Blood tests

Hi, I've been taking thyroxine for approximately 21 years, currently on 100mg having been reduced from 175mg to 150mg over the past 4-5 years. Asked for blood test last week as I have put on weight was feeling tired and cold. I've been on bp meds for quite a few years and was put on atrovastatin last year. Rang for results and receptionist told me it was all normal but I had to have liver part retested in 3 months. I was so sure I would have to have higher dose of thyroxine that I didn't ask why I had to have this done. Any ideas? Many thanks.

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  • Audra11 'Normal' doesn't mean anything other than the result is probably somewhere in the range but it's where in the range that matters.

    If you don't already know the numbers, ask your surgery for a print out of your results and make sure the reference ranges are included. Post the results of your thyroid tests for members to comment.

    Apparently, liver problems can be a side effect of taking statins (look at the patient information leaflet) so maybe your liver test is showing something that may need investigating.

  • That is quite a reduction in dose, and symptoms suggest you may now on too small a dose

    Most people on levo need low TSH around (or even slightly below) 1 to be adequately treated.

    ALWAYS Make sure you get the actual figures from tests (including ranges - figures in brackets). You are entitled to copies of your own results. Some surgeries make nominal charge for printing out. Alternatively you can now ask for online access to your own medical records. Though not all surgeries can do this yet, or may not have blood test results available yet online.

    If they have not been done ......Suggest you ask GP to check levels of vitamin d, b12, folate and ferratin. These all need to at good (not just average) levels for thyroid hormones (our own or replacement ones) to work in our cells

    Also have you had thyroid antibodies checked? There are two sorts TPO Ab and TG Ab. (Thyroid peroxidase and thyroglobulin) Both need checking, if either, or both are high this means autoimmune thyroid - called Hashimoto's the most common cause in UK of being hypo.

    (NHS rarely checks TPO and almost never checks TG. NHS believes it is impossible to have negative TPO and raised TG. It's rare, but not impossible, there are a few members on here that have this.)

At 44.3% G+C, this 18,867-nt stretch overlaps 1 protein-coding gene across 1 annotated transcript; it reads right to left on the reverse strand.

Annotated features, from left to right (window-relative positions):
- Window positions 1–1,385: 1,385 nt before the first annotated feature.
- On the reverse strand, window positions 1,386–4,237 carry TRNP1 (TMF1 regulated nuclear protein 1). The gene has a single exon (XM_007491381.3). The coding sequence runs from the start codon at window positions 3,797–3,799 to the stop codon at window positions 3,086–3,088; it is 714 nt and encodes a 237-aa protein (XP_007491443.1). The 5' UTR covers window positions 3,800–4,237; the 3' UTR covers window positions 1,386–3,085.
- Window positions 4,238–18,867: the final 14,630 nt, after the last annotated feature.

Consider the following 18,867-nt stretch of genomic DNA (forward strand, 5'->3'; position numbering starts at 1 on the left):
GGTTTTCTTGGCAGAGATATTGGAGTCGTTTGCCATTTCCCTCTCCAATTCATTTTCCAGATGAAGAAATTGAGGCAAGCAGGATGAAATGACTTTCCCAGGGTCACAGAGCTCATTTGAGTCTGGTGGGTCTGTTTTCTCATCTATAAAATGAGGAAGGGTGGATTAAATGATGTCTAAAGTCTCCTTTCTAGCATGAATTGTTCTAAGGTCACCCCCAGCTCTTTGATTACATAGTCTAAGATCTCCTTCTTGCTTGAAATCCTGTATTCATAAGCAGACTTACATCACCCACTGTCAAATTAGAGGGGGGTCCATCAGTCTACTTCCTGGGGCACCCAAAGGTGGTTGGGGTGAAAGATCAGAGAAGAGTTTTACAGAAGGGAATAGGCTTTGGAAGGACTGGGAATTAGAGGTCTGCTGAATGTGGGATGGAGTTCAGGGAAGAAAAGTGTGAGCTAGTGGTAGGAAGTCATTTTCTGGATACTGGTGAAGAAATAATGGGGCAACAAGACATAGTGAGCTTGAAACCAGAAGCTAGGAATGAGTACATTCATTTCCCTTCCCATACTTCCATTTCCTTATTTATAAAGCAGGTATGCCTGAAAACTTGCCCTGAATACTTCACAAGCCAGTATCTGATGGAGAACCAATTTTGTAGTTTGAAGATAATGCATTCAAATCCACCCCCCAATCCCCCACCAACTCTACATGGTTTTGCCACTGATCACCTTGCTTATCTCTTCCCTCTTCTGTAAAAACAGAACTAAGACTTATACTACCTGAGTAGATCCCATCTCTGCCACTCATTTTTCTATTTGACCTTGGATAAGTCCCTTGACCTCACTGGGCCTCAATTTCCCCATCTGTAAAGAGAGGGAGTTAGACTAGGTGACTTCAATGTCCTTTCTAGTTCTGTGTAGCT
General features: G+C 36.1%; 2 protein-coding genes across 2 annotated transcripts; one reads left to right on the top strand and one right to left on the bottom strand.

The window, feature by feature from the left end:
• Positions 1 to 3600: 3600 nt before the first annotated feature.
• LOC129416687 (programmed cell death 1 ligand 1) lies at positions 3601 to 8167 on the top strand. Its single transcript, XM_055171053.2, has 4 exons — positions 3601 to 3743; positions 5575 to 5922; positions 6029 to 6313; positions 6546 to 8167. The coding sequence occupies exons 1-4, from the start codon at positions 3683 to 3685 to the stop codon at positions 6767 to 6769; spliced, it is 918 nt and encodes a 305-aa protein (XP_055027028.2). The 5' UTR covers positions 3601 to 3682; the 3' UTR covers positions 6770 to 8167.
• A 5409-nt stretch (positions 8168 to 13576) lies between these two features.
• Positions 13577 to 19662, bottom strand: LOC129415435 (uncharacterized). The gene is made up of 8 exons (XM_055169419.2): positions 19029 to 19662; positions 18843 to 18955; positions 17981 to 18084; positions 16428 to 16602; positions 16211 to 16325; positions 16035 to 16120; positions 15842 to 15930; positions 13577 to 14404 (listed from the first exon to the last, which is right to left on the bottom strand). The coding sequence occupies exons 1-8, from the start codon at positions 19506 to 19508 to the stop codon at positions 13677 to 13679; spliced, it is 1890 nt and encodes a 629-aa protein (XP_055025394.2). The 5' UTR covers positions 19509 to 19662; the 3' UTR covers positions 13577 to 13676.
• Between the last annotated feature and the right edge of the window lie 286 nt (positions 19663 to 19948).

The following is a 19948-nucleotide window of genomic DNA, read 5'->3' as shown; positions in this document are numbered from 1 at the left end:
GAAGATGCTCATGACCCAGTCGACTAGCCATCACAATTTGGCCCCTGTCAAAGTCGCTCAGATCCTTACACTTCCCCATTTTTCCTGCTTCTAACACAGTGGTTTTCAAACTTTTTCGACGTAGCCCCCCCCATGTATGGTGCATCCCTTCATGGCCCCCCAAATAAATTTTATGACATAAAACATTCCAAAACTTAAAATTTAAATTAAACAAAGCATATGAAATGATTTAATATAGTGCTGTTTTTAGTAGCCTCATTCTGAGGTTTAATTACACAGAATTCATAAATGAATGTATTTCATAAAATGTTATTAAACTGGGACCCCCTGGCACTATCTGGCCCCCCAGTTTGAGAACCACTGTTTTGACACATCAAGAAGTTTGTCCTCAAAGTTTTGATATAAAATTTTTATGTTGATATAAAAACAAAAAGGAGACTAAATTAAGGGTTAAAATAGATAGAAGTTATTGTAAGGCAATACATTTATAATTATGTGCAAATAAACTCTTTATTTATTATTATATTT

When you get results suggest you make a new post on here and members can offer advice on any vitamin supplements needed

    If you can not get GP to do these tests, then like many of us, you can get them done privately

    thyroiduk.org.uk/tuk/testin...

    Blue Horizon - Thyroid plus eleven tests all these. £99

    This is an easy to do fingerprick test you do at home, post back and they email results to you couple of days later.

    Usual advice on ALL thyroid tests, (home one or on NHS) is to do early in morning, ideally before 9am. No food or drink beforehand (other than water) If you are taking Levo, then don't take it in 24 hours before (take straight after). This way your tests are always consistent, and it will show highest TSH, and as this is mainly all the medics decide dose on, best idea is to keep result as high as possible

    If you have Hashimoto's then you may find adopting 100% gluten free diet can help reduce symptoms, and lower antibodies too.

    You do not need to have ANY obvious gut issues, to still have poor nutrient absorption or low stomach acid or gluten intolerance

    Best advice is to read as much as you can. Vitamin and minerals levels are very important, but standard NHS thinking, doesn't at the moment seem to recognise this. You will see, time and time again on here lots of information and advice about importance of good levels of B12, folate, ferritin and vitamin D, low stomach acid, leaky gut and gluten connection to autoimmune Hashimoto's (& Grave's) too.

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